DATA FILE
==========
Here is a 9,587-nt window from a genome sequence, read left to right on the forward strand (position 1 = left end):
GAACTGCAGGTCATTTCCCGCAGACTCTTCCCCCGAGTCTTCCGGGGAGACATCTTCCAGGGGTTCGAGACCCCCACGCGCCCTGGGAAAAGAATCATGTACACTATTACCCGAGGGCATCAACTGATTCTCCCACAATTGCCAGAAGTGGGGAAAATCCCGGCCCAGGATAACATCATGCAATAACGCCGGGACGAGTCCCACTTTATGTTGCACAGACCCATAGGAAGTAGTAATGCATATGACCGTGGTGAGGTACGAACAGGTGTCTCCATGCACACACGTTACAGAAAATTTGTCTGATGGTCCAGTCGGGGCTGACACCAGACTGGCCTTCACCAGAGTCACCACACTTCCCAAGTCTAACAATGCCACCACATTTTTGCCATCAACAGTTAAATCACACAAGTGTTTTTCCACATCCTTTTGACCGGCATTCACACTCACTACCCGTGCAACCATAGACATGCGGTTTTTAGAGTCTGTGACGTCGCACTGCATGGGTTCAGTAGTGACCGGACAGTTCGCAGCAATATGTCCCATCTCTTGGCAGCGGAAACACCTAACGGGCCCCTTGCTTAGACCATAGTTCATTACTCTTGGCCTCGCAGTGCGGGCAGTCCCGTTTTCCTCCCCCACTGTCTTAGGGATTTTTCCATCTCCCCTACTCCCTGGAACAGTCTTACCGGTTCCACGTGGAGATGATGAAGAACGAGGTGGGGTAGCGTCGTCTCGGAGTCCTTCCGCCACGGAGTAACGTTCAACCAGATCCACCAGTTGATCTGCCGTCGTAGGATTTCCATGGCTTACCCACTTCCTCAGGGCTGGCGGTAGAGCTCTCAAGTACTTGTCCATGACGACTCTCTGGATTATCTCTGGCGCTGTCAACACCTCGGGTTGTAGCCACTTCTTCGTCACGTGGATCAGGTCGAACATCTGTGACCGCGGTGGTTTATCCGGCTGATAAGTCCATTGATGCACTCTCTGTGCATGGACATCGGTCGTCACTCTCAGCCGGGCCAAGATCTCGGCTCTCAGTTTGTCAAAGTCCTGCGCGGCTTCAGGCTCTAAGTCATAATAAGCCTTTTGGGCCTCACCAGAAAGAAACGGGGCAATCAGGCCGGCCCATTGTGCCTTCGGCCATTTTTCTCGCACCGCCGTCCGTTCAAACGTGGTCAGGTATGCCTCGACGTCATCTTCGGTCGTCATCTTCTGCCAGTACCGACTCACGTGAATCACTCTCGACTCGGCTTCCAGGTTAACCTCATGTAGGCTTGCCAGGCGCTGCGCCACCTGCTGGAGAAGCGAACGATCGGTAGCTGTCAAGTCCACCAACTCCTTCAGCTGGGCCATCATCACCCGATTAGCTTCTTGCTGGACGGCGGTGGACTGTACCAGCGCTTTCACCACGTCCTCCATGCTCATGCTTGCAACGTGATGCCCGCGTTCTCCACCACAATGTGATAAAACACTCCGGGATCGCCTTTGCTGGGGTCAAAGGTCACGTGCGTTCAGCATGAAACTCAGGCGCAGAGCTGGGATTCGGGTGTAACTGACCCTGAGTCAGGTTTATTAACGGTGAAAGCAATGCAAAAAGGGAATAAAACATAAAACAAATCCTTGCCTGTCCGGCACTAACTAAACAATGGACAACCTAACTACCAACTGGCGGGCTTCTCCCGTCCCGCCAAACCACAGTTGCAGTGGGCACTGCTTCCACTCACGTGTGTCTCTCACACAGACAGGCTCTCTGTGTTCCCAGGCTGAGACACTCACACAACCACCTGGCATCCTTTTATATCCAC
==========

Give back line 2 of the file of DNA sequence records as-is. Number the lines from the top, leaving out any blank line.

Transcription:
GAACTGCAGGTCATTTCCCGCAGACTCTTCCCCCGAGTCTTCCGGGGAGACATCTTCCAGGGGTTCGAGACCCCCACGCGCCCTGGGAAAAGAATCATGTACACTATTACCCGAGGGCATCAACTGATTCTCCCACAATTGCCAGAAGTGGGGAAAATCCCGGCCCAGGATAACATCATGCAATAACGCCGGGACGAGTCCCACTTTATGTTGCACAGACCCATAGGAAGTAGTAATGCATATGACCGTGGTGAGGTACGAACAGGTGTCTCCATGCACACACGTTACAGAAAATTTGTCTGATGGTCCAGTCGGGGCTGACACCAGACTGGCCTTCACCAGAGTCACCACACTTCCCAAGTCTAACAATGCCACCACATTTTTGCCATCAACAGTTAAATCACACAAGTGTTTTTCCACATCCTTTTGACCGGCATTCACACTCACTACCCGTGCAACCATAGACATGCGGTTTTTAGAGTCTGTGACGTCGCACTGCATGGGTTCAGTAGTGACCGGACAGTTCGCAGCAATATGTCCCATCTCTTGGCAGCGGAAACACCTAACGGGCCCCTTGCTTAGACCATAGTTCATTACTCTTGGCCTCGCAGTGCGGGCAGTCCCGTTTTCCTCCCCCACTGTCTTAGGGATTTTTCCATCTCCCCTACTCCCTGGAACAGTCTTACCGGTTCCACGTGGAGATGATGAAGAACGAGGTGGGGTAGCGTCGTCTCGGAGTCCTTCCGCCACGGAGTAACGTTCAACCAGATCCACCAGTTGATCTGCCGTCGTAGGATTTCCATGGCTTACCCACTTCCTCAGGGCTGGCGGTAGAGCTCTCAAGTACTTGTCCATGACGACTCTCTGGATTATCTCTGGCGCTGTCAACACCTCGGGTTGTAGCCACTTCTTCGTCACGTGGATCAGGTCGAACATCTGTGACCGCGGTGGTTTATCCGGCTGATAAGTCCATTGATGCACTCTCTGTGCATGGACATCGGTCGTCACTCTCAGCCGGGCCAAGATCTCGGCTCTCAGTTTGTCAAAGTCCTGCGCGGCTTCAGGCTCTAAGTCATAATAAGCCTTTTGGGCCTCACCAGAAAGAAACGGGGCAATCAGGCCGGCCCATTGTGCCTTCGGCCATTTTTCTCGCACCGCCGTCCGTTCAAACGTGGTCAGGTATGCCTCGACGTCATCTTCGGTCGTCATCTTCTGCCAGTACCGACTCACGTGAATCACTCTCGACTCGGCTTCCAGGTTAACCTCATGTAGGCTTGCCAGGCGCTGCGCCACCTGCTGGAGAAGCGAACGATCGGTAGCTGTCAAGTCCACCAACTCCTTCAGCTGGGCCATCATCACCCGATTAGCTTCTTGCTGGACGGCGGTGGACTGTACCAGCGCTTTCACCACGTCCTCCATGCTCATGCTTGCAACGTGATGCCCGCGTTCTCCACCACAATGTGATAAAACACTCCGGGATCGCCTTTGCTGGGGTCAAAGGTCACGTGCGTTCAGCATGAAACTCAGGCGCAGAGCTGGGATTCGGGTGTAACTGACCCTGAGTCAGGTTTATTAACGGTGAAAGCAATGCAAAAAGGGAATAAAACATAAAACAAATCCTTGCCTGTCCGGCACTAACTAAACAATGGACAACCTAACTACCAACTGGCGGGCTTCTCCCGTCCCGCCAAACCACAGTTGCAGTGGGCACTGCTTCCACTCACGTGTGTCTCTCACACAGACAGGCTCTCTGTGTTCCCAGGCTGAGACACTCACACAACCACCTGGCATCCTTTTATATCCAC